Blocking CCK signalling attenuates the anorexia caused by GDF15

To confirm the importance of GFRAL/CCKAP/NTS neurons in mediating the anorectic effects of GDF15, we used a recombinant adeno-associated virus (AAV) expressing a Cre-dependent designer pro-caspase and its activator, the Tobacco Etch Protease (flex-taCasp3-TEVp) to commit CCKAP/NTS neurons to cell-autonomous apoptosis. CckCre::eYFP mice were injected into the AP/NTS with the AAV-caspase or an AAV expressing mCherry to control for viral load and transduction efficiency. Post hoc examination confirmed that the designer caspase achieved an effective ablation of CCKAP/NTS neurons, assessed by immunostaining for eYFP and also GFRAL (Figure 4A and Figure 4—figure supplement 1). Over the 10-week period following viral injection, there was no significant difference in body weight between groups (Figure 4—figure supplement 1). However, whereas mice transduced with control AAV-mCherry responded to GDF15 with a significant decrease in night-time food intake, those bearing cell-specific ablation of CCKAP/NTS neurons showed an abrogated response (Figure 4B). We further injected GDF15 into mice which had been pre-treated with the CCK receptor antagonist, devazepide. Compared with mice receiving a vehicle control injection, those receiving devazepide displayed an attenuated anorectic response to a subsequent single injection of GDF15 (Figure 4C). At early time points, the anorectic effect of GDF15 was reduced by approximately half.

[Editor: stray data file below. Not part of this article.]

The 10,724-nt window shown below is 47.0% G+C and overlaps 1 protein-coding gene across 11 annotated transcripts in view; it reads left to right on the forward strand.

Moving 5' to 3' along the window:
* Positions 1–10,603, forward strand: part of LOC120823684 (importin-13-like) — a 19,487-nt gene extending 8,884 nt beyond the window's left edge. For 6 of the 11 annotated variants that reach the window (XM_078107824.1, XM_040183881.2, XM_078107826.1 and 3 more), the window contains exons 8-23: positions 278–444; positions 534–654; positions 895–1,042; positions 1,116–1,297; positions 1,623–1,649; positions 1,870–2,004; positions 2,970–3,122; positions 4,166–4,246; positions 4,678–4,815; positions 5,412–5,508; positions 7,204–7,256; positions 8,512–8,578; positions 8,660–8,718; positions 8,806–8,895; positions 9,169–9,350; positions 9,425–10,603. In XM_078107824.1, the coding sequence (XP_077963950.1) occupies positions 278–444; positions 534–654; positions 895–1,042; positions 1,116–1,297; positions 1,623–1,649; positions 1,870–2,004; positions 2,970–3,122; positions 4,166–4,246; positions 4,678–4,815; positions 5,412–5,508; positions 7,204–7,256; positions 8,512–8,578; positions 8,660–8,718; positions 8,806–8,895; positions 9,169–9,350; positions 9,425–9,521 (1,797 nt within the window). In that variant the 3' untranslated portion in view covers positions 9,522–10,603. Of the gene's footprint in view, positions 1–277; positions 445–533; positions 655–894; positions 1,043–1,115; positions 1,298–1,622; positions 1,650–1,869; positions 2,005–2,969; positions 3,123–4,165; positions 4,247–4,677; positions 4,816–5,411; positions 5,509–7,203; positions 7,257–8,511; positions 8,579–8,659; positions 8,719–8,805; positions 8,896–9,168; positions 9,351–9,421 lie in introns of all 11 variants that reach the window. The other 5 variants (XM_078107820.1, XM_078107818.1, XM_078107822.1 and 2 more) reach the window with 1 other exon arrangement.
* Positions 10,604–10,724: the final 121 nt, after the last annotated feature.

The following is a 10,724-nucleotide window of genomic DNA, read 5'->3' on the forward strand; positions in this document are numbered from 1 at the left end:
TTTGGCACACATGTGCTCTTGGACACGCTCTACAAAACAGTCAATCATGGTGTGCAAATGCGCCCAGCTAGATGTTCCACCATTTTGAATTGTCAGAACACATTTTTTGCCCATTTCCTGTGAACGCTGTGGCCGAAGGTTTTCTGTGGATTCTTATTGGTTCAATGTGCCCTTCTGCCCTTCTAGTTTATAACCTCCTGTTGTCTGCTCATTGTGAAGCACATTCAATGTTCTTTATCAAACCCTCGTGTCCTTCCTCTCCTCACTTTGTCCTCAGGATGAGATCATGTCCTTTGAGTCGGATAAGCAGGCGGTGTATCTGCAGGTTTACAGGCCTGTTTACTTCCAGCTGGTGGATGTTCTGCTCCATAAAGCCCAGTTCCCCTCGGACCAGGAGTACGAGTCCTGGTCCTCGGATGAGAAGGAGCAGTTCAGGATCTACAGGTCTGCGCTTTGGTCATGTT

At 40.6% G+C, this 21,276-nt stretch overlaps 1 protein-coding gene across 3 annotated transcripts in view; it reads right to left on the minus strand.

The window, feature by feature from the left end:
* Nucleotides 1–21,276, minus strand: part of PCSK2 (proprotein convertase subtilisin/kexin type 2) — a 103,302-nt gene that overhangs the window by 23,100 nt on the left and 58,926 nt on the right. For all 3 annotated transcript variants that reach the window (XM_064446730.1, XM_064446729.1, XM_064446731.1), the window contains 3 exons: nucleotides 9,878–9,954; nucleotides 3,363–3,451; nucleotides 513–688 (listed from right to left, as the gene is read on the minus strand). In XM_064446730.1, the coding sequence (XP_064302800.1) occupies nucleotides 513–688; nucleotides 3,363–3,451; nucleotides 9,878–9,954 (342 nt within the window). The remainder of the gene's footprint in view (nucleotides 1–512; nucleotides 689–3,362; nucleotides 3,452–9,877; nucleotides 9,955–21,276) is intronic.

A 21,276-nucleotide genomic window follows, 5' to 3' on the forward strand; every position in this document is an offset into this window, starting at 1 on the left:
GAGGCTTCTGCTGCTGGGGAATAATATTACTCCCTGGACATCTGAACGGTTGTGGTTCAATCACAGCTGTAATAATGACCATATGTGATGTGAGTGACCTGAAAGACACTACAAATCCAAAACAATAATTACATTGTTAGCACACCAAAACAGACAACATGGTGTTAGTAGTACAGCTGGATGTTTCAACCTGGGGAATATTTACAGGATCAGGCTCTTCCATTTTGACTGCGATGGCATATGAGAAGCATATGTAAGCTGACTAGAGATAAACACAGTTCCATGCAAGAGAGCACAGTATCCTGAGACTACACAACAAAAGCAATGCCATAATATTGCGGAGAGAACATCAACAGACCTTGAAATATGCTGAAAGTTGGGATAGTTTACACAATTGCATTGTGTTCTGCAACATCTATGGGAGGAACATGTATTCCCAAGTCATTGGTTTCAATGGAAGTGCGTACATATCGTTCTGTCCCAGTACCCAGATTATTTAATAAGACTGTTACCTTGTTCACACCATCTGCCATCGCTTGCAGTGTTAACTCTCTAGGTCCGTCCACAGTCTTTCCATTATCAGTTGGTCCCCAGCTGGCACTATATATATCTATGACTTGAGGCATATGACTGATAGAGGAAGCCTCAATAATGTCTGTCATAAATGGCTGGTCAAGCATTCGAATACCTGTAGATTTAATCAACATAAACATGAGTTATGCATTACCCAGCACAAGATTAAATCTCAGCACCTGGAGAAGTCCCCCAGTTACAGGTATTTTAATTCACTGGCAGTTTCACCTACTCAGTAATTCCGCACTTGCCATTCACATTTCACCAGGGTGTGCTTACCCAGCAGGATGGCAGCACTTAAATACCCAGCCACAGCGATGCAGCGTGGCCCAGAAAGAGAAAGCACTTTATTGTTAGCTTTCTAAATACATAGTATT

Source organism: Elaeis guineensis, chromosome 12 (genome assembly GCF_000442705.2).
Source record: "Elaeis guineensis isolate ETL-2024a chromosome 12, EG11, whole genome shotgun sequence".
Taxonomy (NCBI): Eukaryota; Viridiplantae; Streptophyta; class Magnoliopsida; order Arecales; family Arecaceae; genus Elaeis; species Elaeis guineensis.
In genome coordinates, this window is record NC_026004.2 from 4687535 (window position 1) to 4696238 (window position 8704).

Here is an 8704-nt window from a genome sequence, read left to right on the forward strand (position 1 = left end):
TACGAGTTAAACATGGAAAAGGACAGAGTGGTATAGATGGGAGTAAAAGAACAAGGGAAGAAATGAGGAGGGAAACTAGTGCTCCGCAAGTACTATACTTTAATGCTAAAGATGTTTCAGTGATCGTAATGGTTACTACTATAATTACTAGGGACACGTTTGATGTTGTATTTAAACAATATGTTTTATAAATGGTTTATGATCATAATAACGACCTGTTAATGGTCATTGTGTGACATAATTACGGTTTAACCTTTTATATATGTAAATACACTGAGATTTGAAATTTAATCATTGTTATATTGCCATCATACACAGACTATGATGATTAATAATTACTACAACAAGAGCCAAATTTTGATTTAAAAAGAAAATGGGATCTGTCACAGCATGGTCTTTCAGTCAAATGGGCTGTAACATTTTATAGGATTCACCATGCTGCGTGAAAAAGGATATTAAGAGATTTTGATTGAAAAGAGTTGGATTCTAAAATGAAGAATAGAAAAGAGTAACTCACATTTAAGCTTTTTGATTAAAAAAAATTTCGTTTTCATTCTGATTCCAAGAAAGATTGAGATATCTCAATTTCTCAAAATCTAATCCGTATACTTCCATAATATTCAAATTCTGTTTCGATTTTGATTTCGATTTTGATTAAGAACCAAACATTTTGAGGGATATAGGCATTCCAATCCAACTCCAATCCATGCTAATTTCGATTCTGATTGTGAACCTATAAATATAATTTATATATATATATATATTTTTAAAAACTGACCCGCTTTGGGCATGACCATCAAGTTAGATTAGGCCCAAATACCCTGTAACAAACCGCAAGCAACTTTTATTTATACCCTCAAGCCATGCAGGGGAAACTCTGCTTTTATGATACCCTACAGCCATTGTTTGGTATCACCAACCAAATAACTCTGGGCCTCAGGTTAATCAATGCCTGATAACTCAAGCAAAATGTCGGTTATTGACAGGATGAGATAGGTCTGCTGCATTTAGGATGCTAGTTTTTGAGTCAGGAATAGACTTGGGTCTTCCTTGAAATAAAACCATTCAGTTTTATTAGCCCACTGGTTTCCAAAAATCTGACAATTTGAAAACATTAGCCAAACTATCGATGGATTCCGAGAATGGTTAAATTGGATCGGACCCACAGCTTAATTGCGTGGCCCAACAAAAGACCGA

Figure 4 with 1 supplement see all
GDF15-induced anorexia is dependent on CCK signalling.

(A) Injection of AAV-caspase into the AP and dorsal NTS of CckCre::eYFP mice caused a reduction in the number of eYFP cells as assessed by immunohistochemistry (n = 7 per group; **p<0.01, unpaired t-test). (B) CckCre::eYFP mice transduced with control AAV displayed a significant decrease in food intake following GDF15 administration, while those transduced with AAV-caspase showed reduced anorexia (n = 7 per group; *p<0.05; two-way ANOVA, followed by a post hoc Tukey test). (C) Pre-administration of the CCK receptor antagonist, devazepide, attenuated the anorectic response to GDF15 (n = 6 per group; *p<0.05, **p<0.01, ***p<0.001; two-way ANOVA, followed by a post hoc Tukey test).

GFRAL receptor blockade with a monoclonal antibody alleviates the adverse side effects of the cancer therapeutic drug, cisplatin